Date of Award
Open Access Dissertation
College of Pharmacy
Cancer is one of the leading causes of human mortality and mortality in all diseases. There has been a boost in developing nanocarrier-based therapies for treating cancer or other diseases during the past decade. One of the major advantages about nanocarrier (with the size range from 1-1000 nm) lies in its ability to specifically target tumor and maximize drug accumulation in tumor foci through the enhanced permeability and retention effect. Advancement in nanotechnology has opened a new paradigm in pharmaceutical field. But new challenges have to be overcome in order to fully exploit the technology and improve safety in clinical application.
To improve their performance, at least two types of multifunctional nanocarriers are being developed in our lab. The first type of nanocarrier is glycol chitosan based polymer delivery system, which is a one-step preparation system, with excellent loading capacity. We can use the nanocarrier to guide its loading cargo such as anticancer agents to release in a particular subcellular location, or to load multiple drugs together to increase therapeutic efficacy. The other system is a gold nanoparticle gated mesoporous silica hybrid system, by which we are able to simultaneously execute multiple anticancer therapies such as the combination of photothermal therapy and chemotherapy. Compared with the first generation of nano-delivery system, our new nanocarrier enters cells more efficiently through sigma 2 receptors. Moreover, it can serve as a diagnostic tool through PET (Positron emission tomography), and our study shows that it is able to detect all the spontaneously lung tumors. We believe that these multifunctional nanocarriers have the potential benefits in various areas of current pharmaceutical research including cancer diagnosis and treatment.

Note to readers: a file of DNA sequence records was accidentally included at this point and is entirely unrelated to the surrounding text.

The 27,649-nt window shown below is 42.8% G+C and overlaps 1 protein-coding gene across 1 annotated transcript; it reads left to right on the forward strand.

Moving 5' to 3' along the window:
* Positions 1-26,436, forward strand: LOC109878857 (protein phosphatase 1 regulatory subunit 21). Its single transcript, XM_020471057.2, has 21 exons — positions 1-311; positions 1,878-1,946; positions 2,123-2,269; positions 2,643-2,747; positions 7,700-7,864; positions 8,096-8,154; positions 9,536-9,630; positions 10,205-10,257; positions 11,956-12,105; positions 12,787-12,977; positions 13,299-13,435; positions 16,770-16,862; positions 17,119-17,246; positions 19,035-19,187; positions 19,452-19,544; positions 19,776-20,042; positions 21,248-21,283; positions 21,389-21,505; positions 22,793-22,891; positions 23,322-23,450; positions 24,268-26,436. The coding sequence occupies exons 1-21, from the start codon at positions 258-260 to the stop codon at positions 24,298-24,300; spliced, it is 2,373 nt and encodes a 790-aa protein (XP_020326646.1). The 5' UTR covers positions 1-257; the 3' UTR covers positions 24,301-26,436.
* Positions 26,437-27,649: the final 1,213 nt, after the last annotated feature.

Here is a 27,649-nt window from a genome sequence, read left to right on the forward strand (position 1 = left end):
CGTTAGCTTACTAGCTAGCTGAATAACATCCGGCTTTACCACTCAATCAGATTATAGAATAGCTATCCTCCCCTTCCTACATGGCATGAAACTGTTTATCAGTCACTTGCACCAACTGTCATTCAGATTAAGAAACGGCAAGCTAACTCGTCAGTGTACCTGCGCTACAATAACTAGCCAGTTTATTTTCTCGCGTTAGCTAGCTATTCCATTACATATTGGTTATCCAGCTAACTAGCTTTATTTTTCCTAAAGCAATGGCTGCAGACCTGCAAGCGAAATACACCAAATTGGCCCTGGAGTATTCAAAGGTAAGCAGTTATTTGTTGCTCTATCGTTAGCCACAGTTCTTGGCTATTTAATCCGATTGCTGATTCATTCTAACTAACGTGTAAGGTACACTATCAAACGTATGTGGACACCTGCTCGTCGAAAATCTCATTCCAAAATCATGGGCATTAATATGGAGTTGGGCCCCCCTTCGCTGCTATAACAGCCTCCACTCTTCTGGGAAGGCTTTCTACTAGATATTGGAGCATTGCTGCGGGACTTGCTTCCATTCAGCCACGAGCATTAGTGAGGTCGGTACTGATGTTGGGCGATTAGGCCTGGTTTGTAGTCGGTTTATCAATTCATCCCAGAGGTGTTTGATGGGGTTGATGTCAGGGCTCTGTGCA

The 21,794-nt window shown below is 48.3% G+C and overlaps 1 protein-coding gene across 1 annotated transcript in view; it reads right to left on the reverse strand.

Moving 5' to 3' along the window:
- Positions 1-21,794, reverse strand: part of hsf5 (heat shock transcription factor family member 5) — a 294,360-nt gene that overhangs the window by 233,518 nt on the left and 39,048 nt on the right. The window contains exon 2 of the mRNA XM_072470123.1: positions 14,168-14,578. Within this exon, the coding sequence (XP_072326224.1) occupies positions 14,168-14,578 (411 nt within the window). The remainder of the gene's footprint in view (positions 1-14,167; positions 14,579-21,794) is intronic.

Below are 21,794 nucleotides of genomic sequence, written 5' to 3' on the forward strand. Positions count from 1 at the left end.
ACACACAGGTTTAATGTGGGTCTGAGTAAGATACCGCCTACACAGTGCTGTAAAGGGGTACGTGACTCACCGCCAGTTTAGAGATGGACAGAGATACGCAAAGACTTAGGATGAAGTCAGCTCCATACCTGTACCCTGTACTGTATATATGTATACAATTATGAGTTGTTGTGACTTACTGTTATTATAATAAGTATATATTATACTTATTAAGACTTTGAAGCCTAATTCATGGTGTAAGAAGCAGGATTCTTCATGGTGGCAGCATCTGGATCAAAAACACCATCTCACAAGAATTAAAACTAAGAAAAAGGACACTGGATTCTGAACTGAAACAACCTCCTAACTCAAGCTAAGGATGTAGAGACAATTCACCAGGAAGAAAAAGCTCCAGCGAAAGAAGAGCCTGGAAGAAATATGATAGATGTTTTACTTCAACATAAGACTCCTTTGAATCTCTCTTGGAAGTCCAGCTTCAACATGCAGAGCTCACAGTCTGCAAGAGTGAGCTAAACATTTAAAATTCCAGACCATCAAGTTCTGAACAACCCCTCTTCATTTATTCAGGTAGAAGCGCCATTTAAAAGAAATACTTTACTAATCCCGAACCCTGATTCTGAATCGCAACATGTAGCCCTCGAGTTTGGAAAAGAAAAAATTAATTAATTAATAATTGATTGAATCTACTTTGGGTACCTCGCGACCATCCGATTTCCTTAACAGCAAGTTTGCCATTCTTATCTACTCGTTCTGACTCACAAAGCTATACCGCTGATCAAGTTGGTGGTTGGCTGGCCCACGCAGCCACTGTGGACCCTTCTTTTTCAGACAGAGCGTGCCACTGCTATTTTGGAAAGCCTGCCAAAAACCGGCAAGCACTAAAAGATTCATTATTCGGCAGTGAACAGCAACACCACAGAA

Cheng, B.(2016). Multifunctional Nanocarriers for Cancer Therapy. (Doctoral dissertation). Retrieved from http://scholarcommons.sc.edu/etd/3504